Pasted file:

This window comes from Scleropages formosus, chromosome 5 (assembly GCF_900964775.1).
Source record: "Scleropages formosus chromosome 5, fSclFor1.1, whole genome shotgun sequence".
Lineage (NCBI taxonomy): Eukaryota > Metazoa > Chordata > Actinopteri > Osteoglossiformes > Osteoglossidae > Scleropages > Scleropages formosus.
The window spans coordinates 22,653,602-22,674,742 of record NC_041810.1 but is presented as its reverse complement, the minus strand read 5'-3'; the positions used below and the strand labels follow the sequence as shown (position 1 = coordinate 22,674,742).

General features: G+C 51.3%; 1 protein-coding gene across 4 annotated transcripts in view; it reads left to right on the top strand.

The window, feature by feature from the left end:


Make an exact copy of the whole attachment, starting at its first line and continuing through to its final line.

This window comes from Scleropages formosus, chromosome 5 (assembly GCF_900964775.1).
Source record: "Scleropages formosus chromosome 5, fSclFor1.1, whole genome shotgun sequence".
Lineage (NCBI taxonomy): Eukaryota > Metazoa > Chordata > Actinopteri > Osteoglossiformes > Osteoglossidae > Scleropages > Scleropages formosus.
The window spans coordinates 22,653,602-22,674,742 of record NC_041810.1 but is presented as its reverse complement, the minus strand read 5'-3'; the positions used below and the strand labels follow the sequence as shown (position 1 = coordinate 22,674,742).

General features: G+C 51.3%; 1 protein-coding gene across 4 annotated transcripts in view; it reads left to right on the top strand.

The window, feature by feature from the left end: